In what might be described as a “companion guide” to my Ethikos article Does Compliance Need More “Darkside,” I had a chance to read Scott Killingsworth’s work in the same edition, The Irrational Calculator: Sales at the Crossroads of Compliance.” Reviewing Scott’s comment that when it comes to the “depressing list of factors that conspire to perpetuate a corrupt procurement environment…it’s even worse than Bistrong portrays,” I didn’t think that was possible. Now I understand why.
Scott demonstrates that due to a number of factors, for those at the front-lines of international business, the default ethical behavior can be unstable due to the dynamic that “we cannot be objective about a decision when we have a personal interest in the outcome, such as a big commission.” He is absolutely correct, and for those in the field who might index the social goals of anti-bribery compliance against the short term ‘win above all else’ bonus plan, that “bugs in our mental software” might amplify our “appetite for accepting business risk” in pursuit of immediate rewards.
If this sounds daunting and perhaps frightening for a compliance officer, take note of Scott’s warnings. For those on the front lines of business development, who are tasked with growing sales and earnings even in low integrity regions, he pulls back the curtain when he states “sales people can calculate precisely the amount of the personal reward that is at stake in a sale,” whereas “on the other side of the equation we have the not-so-clear risk of getting caught at some indefinite point in an uncertain future.”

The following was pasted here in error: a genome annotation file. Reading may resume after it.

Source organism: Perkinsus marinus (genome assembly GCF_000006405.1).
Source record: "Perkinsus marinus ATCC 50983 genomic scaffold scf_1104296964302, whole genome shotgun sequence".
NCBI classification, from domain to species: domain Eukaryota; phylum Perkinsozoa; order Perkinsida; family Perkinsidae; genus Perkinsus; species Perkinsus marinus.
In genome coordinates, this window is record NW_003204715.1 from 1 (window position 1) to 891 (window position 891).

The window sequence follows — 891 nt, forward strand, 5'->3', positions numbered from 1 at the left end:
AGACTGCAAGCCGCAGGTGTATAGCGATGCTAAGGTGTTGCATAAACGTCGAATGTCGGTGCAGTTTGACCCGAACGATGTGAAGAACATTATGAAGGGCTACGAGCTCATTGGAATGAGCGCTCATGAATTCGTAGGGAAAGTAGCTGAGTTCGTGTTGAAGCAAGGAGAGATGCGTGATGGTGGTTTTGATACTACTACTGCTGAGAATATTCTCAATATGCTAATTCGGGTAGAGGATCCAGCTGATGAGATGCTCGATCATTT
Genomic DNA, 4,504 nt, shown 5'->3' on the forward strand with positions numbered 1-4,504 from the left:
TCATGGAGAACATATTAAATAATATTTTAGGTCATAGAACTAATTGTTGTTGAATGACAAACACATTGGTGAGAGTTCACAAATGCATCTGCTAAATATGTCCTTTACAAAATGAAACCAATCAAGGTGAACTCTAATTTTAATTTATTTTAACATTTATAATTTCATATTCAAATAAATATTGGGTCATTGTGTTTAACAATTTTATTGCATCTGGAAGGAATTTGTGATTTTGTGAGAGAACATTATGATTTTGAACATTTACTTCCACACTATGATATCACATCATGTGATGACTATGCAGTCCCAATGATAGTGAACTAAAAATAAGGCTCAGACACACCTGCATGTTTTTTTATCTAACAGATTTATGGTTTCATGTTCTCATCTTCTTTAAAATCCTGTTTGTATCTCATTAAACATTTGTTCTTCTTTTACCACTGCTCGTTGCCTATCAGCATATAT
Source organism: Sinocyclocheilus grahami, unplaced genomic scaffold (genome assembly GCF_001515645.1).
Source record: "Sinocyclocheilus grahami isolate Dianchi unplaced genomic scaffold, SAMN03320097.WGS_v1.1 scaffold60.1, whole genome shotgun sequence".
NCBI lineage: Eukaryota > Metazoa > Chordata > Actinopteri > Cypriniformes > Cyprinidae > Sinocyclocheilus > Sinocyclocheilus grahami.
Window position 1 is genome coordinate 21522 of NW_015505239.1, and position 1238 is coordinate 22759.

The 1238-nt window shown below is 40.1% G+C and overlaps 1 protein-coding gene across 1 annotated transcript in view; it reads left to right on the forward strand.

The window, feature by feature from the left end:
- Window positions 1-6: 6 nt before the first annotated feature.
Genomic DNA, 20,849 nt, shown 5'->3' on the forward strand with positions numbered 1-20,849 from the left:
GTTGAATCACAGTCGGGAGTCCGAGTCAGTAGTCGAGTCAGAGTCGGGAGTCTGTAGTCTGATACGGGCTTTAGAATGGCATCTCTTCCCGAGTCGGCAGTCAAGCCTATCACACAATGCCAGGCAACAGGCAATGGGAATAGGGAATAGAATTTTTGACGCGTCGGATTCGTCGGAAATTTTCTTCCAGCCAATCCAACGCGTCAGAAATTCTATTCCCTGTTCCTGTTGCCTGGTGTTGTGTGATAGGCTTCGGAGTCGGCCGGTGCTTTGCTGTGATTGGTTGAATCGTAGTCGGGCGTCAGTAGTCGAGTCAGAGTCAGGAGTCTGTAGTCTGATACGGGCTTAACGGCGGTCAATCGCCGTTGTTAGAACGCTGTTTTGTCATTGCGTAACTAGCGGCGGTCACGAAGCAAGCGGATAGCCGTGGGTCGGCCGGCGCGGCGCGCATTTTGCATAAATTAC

Scott accurately states that “nobody would bribe if they believed they would get caught, lose their job and go to jail (author’s note: CORRECT!)” yet look at the world of anti-bribery enforcement. The last FCPA trial was in 2012 and as Paul Pelletier points out in a WSJ op-ed on April 20th 2015, The Foreign Bribery Sinkhole at Justice “the average time to conclude foreign bribery cases has increased to more than seven years.” In sum, that does not add up to a “if I do this for sure I will get caught” moment. With such a mindset, where business teams work in high-risk regions, the proliferation of corruption and corrupt requests can, as Scott states “lead to ‘ethical numbing’ where corrupt behavior comes to seem so routine that one’s sense of its wrongness, illegality or risk fades and is simply not in the picture at the crossroads of decision.”
Indeed, as I frequently reference in my own writing and presentations, my first encounters with bribery occurred early in my international sales career where agents and third parties shared that as part of their success and success fee, they were engaging in corruption. While this is what I refer to as “nodding my way through breaking the law” as Scott points out, “each successive step is judged acceptable, and the next step is compared only to the preceding one, not the starting point.” (Second author’s note: CORRECT!) Thus, when requests came later in my profession where I had to do more than just “nod” my way through corruption, I was not in some sort of state of shock at it all.
Scott wraps it up best when he states “motivated blindness can keep us from recognizing red flags if we would have something to lose by noticing them.” And therein lies the “self serving bias,” which bring me to final agreement with Scott as I shared at the outset: “It’s even worse than Bistrong portrays.”